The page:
Thursday, December 14, 2006

How fast can you delete?

There have been a lot of interesting discussions on data insertion performance in SQL CE. The bottom line is actually quite simple - to insert at full speed, you use a base table cursor and drop any indexes. If you must have indexes you will get a lower performance. But if you want to go really slow, you use a SQL insert command.

How about deleting? The same principles apply, actually. Use a base table cursor and (if possible) drop the indexes. But what if you have to selectively delete a large number of rows in a very large table? Well, you will need an index to seek the rows to delete. You pick up the next row to delete (given a unique row ID), seek it and delete it. Simple? No. This apparently simple process can become a real headache as I have just learned.

The scenario is simple: a very large database (around 50 MB) stored on a very fast (80x) CF card. I'm given a text file containing a very large set of GUID values that correspond to rows in a table (around 150K rows) to delete. The table has 6 indexes and a PK. How fast can we go on an iPAQ 2210 (my wartime machine) deleting al the rows? We cannot just do a DELETE FROM because this is a selective algorithm - it just happens to be deleting all of the rows (the same result would apply of you were deleting most of them).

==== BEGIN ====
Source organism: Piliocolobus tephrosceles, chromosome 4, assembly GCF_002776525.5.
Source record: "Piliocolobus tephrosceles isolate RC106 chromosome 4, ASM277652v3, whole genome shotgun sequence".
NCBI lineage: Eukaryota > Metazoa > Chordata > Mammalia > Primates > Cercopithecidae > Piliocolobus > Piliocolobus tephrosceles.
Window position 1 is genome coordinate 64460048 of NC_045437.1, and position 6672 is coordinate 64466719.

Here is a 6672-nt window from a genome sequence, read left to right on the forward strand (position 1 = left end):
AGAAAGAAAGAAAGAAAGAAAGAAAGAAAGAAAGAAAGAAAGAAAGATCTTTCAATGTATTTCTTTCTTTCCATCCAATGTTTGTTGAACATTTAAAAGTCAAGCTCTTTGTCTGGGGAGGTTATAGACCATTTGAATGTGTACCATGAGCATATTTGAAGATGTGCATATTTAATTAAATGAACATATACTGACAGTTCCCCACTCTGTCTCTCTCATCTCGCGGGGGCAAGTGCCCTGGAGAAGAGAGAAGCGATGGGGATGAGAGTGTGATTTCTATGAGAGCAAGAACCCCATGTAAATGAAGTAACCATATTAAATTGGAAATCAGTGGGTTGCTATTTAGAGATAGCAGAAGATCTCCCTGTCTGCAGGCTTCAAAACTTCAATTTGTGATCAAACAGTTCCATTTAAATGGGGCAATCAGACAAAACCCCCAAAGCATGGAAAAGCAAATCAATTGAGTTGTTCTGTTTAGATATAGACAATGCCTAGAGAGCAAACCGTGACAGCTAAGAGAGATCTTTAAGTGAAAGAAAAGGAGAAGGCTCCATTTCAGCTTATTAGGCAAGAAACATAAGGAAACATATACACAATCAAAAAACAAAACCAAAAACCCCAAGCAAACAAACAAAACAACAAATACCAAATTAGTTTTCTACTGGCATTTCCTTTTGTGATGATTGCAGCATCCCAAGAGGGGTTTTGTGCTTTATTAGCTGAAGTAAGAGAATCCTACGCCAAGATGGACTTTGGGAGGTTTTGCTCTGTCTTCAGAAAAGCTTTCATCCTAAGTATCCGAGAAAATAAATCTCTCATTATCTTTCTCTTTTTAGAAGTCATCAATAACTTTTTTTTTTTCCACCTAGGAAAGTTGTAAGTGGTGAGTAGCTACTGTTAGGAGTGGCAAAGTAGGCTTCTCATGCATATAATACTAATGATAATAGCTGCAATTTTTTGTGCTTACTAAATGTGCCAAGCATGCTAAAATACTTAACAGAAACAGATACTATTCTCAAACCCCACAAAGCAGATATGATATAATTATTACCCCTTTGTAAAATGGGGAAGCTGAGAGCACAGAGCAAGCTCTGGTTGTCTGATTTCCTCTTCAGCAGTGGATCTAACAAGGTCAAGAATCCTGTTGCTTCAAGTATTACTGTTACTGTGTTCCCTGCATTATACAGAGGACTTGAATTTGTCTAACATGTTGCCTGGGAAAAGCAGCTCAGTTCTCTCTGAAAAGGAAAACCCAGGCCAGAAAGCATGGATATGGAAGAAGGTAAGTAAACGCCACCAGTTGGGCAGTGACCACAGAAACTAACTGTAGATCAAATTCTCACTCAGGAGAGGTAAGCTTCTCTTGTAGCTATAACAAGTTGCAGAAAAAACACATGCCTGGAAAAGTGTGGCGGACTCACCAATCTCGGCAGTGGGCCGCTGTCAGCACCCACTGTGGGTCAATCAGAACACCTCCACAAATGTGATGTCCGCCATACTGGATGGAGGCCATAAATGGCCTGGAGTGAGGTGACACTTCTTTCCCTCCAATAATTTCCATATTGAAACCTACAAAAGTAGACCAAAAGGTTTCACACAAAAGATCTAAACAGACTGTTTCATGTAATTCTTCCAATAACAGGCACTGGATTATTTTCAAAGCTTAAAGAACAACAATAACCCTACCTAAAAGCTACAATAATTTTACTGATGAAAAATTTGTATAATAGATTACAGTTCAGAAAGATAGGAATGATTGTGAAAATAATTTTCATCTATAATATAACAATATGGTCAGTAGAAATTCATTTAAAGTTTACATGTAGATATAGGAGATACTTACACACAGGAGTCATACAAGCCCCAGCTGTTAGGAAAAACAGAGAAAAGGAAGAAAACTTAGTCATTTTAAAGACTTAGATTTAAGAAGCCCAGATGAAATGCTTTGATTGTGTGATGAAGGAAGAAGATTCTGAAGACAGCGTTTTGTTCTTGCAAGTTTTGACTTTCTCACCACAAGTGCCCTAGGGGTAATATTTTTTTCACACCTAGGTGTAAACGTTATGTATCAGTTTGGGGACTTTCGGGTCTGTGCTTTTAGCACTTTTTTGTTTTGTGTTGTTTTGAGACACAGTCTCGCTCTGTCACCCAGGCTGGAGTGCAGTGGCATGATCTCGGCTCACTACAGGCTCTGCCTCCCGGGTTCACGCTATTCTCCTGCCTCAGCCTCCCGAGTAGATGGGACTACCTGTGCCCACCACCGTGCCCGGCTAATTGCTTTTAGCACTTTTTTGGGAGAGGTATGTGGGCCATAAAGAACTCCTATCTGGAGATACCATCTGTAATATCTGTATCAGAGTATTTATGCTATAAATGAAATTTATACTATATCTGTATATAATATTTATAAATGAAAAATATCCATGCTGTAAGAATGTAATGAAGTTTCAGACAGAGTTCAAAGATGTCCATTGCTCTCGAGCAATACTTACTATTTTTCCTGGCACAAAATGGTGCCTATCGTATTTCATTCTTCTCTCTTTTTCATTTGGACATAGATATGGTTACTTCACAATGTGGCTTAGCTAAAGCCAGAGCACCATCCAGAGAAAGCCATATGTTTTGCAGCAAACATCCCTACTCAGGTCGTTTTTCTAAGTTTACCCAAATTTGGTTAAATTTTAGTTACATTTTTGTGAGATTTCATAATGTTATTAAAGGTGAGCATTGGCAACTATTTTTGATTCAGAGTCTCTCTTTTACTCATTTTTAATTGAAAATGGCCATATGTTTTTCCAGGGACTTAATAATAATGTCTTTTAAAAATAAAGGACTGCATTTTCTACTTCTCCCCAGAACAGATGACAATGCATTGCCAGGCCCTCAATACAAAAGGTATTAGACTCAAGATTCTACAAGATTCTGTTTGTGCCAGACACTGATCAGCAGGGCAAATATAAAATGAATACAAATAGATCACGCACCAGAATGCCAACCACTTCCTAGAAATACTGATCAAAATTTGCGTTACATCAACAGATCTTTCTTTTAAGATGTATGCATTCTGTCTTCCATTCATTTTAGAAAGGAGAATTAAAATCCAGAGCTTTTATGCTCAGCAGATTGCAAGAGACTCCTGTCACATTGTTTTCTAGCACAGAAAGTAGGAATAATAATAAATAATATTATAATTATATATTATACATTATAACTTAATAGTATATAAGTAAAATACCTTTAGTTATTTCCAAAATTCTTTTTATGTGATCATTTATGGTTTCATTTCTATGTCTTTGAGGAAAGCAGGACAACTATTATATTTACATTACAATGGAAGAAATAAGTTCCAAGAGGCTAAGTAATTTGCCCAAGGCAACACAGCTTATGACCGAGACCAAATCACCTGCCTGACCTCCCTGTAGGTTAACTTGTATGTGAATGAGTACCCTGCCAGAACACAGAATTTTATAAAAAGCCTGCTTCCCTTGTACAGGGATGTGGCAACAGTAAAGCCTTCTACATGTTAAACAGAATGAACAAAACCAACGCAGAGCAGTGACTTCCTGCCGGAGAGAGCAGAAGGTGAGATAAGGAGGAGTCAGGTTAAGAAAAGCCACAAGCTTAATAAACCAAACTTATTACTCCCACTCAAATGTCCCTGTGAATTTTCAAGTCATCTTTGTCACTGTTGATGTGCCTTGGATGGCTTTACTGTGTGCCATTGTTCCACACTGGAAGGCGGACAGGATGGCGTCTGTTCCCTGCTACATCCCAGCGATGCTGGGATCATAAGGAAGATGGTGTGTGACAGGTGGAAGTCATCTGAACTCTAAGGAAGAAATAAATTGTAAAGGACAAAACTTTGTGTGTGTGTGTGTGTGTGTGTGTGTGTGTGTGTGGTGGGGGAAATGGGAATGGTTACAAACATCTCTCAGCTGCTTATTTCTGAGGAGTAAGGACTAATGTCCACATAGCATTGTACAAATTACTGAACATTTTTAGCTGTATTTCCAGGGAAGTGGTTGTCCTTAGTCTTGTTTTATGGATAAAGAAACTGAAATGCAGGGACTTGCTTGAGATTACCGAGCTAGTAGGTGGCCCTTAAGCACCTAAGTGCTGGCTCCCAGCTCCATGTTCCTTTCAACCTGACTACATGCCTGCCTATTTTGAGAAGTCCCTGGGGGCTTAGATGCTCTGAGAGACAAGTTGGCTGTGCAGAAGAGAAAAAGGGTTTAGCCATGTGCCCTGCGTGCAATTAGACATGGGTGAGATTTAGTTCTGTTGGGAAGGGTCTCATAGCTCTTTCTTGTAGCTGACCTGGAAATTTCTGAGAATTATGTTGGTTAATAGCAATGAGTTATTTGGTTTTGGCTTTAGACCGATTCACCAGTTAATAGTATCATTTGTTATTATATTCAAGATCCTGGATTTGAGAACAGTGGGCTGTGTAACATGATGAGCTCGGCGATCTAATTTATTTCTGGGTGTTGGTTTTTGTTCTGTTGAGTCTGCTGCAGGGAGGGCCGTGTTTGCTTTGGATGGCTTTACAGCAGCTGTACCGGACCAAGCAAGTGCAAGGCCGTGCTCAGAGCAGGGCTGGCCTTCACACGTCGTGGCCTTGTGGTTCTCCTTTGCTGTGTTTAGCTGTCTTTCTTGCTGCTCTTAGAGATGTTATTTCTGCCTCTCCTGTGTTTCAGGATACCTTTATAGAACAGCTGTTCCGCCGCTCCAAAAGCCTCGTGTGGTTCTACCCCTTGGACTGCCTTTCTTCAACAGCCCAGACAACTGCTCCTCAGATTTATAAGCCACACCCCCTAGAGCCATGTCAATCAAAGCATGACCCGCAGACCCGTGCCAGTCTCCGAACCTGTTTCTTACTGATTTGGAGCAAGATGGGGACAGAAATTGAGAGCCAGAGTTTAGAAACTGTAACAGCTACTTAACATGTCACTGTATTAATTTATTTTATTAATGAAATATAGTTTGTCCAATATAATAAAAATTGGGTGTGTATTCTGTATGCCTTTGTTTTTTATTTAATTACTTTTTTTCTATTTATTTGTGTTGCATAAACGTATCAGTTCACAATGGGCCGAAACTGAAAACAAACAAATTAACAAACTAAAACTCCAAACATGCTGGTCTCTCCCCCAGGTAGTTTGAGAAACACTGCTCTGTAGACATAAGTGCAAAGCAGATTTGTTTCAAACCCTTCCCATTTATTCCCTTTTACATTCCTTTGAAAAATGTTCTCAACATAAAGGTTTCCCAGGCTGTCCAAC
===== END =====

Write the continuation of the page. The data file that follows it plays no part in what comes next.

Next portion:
Anywhere from 7 minutes to several hours... Really. Is this an issue with the CF card? No - this is repeatable on other devices with different flash cards. Is this an issue with the indexes? Partly - if you remove all indexes but the GUID you will get better performance, but this is a restriction of the problem: I cannot drop the indexes (after all, the algorithm does not know how many rows it is supposed to delete). Is this an issue with SQL CE? No - after all there is a scenario where you delete all the rows in 7 minutes (roughly the same as the DELETE FROM command takes).

As it turns out, this is an issue with the order with which you feed the GUID values to the algorithm. The 7 minutes run was achieved with an unsorted set of GUID values (randomly fed) where the several hours run (actually this is a projection because I stopped the bastard after 30 minutes and only 25K rows deleted) was ran when the GUID values were sorted. Yes, you read correctly - sorted.

So if you are in a similar scenario, please make sure you are not deleting the rows in the same order of the index you are seeking them on. It will kill your performance.

Why does this happen? B-tree algorithms, anyone?

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